Research Student in Biomedical Engineering
- 2010-date Ph.D, Biomedical Engineering, Aston University
- 2008-2010 Mechanical Design Engineer, CP Engineering, Malvern
- 2007-2008 M.Sc., Mechanical Engineering (Modelling) (Distinction), Aston University
- 2004-2007 B.Sc. Hons, Maths and Computer Science (Class I), Aston University
Current thesis title: “Age dependent changes in mechanical properties and biological functions in endothelial cells from donors with high and low levels of cholesterol”
My PhD will focus on determining underlying links between factors that are already known to cause atherosclerosis, a vascular disease that involves a build-up of cholesterol plaques that can eventually become unstable and rupture, causing a potentially severe cardiac event such as stroke or heart attack.
Cellular cholesterol is known to increase with age, and is also known to affect cell membrane function, such as conformational changes at protein receptor sites and the degree of monocyte (white blood cell) adhesion. When endothelial cells have a high degree of monocyte adhesion, an inflammatory response is incited which leads to a fatty streak, the prerequisite of the atherosclerotic plaque. In addition, the endothelial cells themselves can become activated, leading to biological events exacerbating the rate of plaque proliferation. Finally, a factor which can affect the endothelial function is the mechanical properties of the cell, such as stiffness and stress. These will be analysed using an atomic force microscope and modelled mathematically.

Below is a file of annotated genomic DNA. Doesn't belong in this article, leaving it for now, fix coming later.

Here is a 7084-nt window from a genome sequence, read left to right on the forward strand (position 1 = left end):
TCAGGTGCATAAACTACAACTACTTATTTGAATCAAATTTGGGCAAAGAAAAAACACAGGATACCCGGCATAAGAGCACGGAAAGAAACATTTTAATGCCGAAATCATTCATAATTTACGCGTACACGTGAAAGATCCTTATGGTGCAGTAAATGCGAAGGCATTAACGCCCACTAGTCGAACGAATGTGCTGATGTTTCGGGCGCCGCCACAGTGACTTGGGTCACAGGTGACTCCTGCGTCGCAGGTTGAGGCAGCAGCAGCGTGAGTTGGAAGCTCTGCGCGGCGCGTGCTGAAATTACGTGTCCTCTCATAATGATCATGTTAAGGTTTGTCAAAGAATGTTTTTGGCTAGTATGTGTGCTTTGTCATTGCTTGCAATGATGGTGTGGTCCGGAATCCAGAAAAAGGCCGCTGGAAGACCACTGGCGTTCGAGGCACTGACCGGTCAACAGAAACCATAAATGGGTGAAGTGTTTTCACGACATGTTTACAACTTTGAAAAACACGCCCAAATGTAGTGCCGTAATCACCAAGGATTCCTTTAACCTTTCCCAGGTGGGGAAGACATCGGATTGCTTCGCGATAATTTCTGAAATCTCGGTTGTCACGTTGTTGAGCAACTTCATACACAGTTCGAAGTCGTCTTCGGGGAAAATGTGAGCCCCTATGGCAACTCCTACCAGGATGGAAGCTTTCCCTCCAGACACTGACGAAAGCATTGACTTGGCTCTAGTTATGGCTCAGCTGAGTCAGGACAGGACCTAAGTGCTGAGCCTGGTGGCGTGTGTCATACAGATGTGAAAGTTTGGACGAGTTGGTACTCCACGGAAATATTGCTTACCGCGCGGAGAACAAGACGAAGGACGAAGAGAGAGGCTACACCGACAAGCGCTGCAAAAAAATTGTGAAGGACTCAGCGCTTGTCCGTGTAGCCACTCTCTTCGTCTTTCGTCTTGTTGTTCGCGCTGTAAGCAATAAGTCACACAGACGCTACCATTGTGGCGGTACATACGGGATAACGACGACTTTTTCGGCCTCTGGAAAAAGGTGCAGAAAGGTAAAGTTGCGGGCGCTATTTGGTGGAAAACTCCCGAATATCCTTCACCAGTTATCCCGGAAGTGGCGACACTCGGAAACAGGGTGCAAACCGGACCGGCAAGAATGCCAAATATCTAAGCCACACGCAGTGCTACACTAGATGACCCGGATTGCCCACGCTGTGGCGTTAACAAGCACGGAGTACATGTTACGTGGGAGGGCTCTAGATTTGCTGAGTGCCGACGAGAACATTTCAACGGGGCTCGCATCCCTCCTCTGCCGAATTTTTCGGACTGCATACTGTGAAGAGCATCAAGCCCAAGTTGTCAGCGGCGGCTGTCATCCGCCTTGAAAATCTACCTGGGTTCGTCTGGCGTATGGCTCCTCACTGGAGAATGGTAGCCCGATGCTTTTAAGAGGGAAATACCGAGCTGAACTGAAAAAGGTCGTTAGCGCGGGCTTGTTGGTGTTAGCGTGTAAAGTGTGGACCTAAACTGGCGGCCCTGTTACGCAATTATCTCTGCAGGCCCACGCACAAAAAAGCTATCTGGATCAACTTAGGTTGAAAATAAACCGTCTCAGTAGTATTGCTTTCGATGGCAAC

Therefore, the purpose of the PhD will be: to quantify the effect of cell membrane function by age-dependent cholesterol levels; to determine the role of cell mechanical properties (e.g. stiffness, stress) in selected biological functions; and to establish a link between ageing, cholesterol levels, endothelial dysfunction, and cell mechanical properties.
- Priestly Scholarship from Aston University for Best First Year Combined Honours Student.
- Lesley Wicket Memorial Prize from Aston University for Highest Average Module Mark for First Year Maths.
- Institute of Mechanical Engineers
- Biochemical Society